Wednesday, September 29, 2010

Ministry and Sustainability... 4 keys to long term mission and ministry

One of the big catch words in ministry these days is sustainability.

As a missionary, I think everyday about sustainability. If I start a project, can I sustain enough momentum to get to the finish line. Once a project is complete, will locals be able, or even desire, to take leadership.

After serving with Adventures in Life Ministry earlier this year, a friend of mine from The Rock Church in San Diego asked to me write in sustainability for his blog. He saw what we are trying to do in the southern part of Mexico and noticed that all of our efforts are aimed at sustainable ministry models.

In other words, if we aren’t around, will those ministries continue? This question focuses us not only on financial resources, but people resources as well.

Sustainability is such a critical issue that it is ignored at the risk of developing ministries that have no chance at long term survival. Yet that is a ministry model many in the United States seem intent on perpetuating both here and abroad.

Let me give you an example.

A few years back, a missionary friend of mine was sharing her disappointment about a coffee house ministry she and her husband had developed in Central Mexico. They were preparing to leave the country at the end of their assignment and she was saying that no one had stepped forward to continue the ministry.

She was upset that at the end of 3 years work, there might be no lasting evidence of their time as missionaries. Soon after their leaving, the coffee house did in fact close. In the end, the ministry that was born through her prayers, effort, and love of the Mexican people was not sustainable.

Everyone liked the ministry, everyone valued the ministry, and the work they did there was good. But it was not sustainable.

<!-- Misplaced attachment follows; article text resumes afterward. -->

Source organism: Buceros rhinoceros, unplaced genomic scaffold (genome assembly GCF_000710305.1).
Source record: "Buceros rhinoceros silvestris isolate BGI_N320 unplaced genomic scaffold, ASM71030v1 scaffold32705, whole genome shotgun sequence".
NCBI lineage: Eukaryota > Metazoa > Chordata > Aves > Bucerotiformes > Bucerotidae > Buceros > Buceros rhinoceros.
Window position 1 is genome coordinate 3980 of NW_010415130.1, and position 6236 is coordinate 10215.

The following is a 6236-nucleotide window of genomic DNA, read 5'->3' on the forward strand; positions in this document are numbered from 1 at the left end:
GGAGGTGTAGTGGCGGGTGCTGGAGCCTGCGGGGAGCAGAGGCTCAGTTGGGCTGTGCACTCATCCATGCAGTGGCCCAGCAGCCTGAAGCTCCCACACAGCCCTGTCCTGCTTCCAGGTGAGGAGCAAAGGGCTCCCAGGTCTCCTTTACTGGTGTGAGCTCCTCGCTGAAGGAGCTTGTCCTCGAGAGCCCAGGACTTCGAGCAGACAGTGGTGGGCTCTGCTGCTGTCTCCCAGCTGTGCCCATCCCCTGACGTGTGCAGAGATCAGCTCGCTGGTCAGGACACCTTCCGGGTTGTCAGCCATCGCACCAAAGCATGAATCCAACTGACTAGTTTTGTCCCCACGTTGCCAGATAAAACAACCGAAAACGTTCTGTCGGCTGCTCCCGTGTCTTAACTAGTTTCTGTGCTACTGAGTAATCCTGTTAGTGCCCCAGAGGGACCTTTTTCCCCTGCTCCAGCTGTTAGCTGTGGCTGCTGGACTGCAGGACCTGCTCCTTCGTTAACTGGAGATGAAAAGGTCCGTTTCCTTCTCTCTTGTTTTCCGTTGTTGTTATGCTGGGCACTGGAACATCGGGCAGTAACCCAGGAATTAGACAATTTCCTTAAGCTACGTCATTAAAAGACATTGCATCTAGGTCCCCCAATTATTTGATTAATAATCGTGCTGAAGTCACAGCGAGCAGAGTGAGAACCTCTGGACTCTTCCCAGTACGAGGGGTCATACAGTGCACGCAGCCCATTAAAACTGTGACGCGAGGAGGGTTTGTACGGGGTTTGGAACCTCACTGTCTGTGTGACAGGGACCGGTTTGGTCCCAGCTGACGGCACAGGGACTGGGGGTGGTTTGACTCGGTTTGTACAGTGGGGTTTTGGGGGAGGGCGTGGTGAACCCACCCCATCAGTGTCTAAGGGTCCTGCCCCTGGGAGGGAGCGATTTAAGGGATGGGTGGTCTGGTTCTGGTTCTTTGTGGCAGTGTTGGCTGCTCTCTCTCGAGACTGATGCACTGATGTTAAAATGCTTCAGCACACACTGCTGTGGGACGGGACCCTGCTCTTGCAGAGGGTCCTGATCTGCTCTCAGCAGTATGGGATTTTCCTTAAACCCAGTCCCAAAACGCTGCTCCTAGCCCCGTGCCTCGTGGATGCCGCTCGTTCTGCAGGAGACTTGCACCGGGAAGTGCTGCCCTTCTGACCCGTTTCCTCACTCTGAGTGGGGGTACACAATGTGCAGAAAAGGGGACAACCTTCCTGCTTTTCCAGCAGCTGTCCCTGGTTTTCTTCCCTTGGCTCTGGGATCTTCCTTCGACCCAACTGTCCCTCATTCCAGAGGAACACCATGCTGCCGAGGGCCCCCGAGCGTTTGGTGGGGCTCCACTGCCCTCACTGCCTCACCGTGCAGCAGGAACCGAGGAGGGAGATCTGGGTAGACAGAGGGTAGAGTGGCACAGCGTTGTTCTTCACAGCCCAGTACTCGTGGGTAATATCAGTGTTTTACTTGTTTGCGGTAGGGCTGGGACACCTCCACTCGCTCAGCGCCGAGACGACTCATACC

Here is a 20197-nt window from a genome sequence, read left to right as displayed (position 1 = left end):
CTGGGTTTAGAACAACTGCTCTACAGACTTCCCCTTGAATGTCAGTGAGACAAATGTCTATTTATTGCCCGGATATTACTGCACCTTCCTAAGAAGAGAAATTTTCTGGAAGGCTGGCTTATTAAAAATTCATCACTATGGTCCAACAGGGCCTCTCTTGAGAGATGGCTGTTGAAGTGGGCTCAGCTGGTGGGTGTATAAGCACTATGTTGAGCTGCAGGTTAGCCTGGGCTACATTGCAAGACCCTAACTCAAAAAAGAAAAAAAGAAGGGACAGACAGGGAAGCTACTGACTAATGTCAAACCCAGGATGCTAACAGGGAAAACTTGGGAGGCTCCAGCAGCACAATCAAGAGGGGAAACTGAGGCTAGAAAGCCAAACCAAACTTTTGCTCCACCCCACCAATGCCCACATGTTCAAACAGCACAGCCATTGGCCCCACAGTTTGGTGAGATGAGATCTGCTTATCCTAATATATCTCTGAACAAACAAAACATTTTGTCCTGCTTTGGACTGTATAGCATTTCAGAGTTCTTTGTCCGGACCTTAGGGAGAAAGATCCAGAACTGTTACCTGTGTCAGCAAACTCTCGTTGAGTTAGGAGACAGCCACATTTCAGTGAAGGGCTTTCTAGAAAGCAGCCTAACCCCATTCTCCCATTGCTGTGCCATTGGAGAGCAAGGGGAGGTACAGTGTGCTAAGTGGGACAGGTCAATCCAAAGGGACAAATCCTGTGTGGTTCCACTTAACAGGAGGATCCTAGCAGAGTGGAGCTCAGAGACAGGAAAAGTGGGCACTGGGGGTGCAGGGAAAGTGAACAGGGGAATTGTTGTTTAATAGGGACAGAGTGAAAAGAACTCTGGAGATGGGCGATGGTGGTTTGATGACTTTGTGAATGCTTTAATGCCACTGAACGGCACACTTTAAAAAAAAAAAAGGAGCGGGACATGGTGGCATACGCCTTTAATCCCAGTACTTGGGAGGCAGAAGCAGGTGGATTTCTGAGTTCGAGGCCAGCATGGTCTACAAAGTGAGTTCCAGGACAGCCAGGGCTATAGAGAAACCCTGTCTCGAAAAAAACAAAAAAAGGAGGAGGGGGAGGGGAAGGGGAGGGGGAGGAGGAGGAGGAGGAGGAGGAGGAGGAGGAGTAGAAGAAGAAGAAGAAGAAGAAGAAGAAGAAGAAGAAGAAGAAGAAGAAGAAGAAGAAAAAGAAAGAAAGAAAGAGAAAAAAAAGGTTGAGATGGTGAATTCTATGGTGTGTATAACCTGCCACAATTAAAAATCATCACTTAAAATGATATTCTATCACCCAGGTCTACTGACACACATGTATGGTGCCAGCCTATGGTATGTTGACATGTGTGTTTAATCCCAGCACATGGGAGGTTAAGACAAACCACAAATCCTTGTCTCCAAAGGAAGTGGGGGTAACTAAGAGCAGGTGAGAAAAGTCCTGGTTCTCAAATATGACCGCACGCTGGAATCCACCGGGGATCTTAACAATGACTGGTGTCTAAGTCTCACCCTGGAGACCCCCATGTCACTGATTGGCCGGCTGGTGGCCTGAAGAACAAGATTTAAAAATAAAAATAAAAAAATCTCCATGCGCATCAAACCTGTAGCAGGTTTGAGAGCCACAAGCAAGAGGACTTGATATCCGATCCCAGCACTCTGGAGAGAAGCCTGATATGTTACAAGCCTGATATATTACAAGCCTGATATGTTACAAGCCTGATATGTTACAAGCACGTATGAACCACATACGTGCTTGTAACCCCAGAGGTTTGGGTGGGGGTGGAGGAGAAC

Why? Because the ministry was conceived, born, and nurtured without much input from those whom they were serving.

This is a critical flaw in a lot of ministries, again, both here and abroad. We have a lot of great ideas, but along the way, we somehow forget to allow others to shape and take ownership of those ministries.  It is as if we want to maintain our personal fiefdoms.  This is not only selfish and short sighted; it guarantees an interruption in ministry when you have turnover at the top.

A few years back I started talking with people about sustainable agricultural ministry in the state of Oaxaca, Mexico. It took years before anyone came along side of me and said they’d love to be part of that ministry.

It took a few more years to actually get moving on the project because we had to get local participation on the concept.

In January of 2010, we planted our first crop. After almost 5 years of dreaming we were finally moving albeit at a glacial pace. In May we had our first harvest and in June we planted again. All done with local help.

Throughout the summer, locals tended our crops, weeded the field, and are now waiting for another harvest in mid-October. In February 2011, we will plant again.

Building consensus and the networks necessary for the long term health and sustainability of ministries takes a lot of time. For Adventures in Life Ministry, it has taken years for our project in Oaxaca to get to this point. It has taken years of all the unglamorous stuff like planning, researching, praying, asking for help, and connecting with and listening to people.

So let me leave you with a few practical steps that will help ensure the sustainability of your mission and ministry.

1. Have a plan. Many ministries are started with little more than a dream, partially developed. While this method can work, by no means is it preferred. Ministries that have a plan and have thought through the issues have a much better track record of success and sustainability.

2. Involve those whom you plan to serve. It is always better to work alongside people. The only way to get buy in and sustainability in ministry is to involve others. Listen to them!  People support that which they help create. My missionary friends developed ministry for people, not ministry with people.

3. Know that you don’t have all the answers. This is incredibly hard for us “can do” Americans. Listening to others, particularly those different from us does not come naturally. But successful long-term ministry demands it.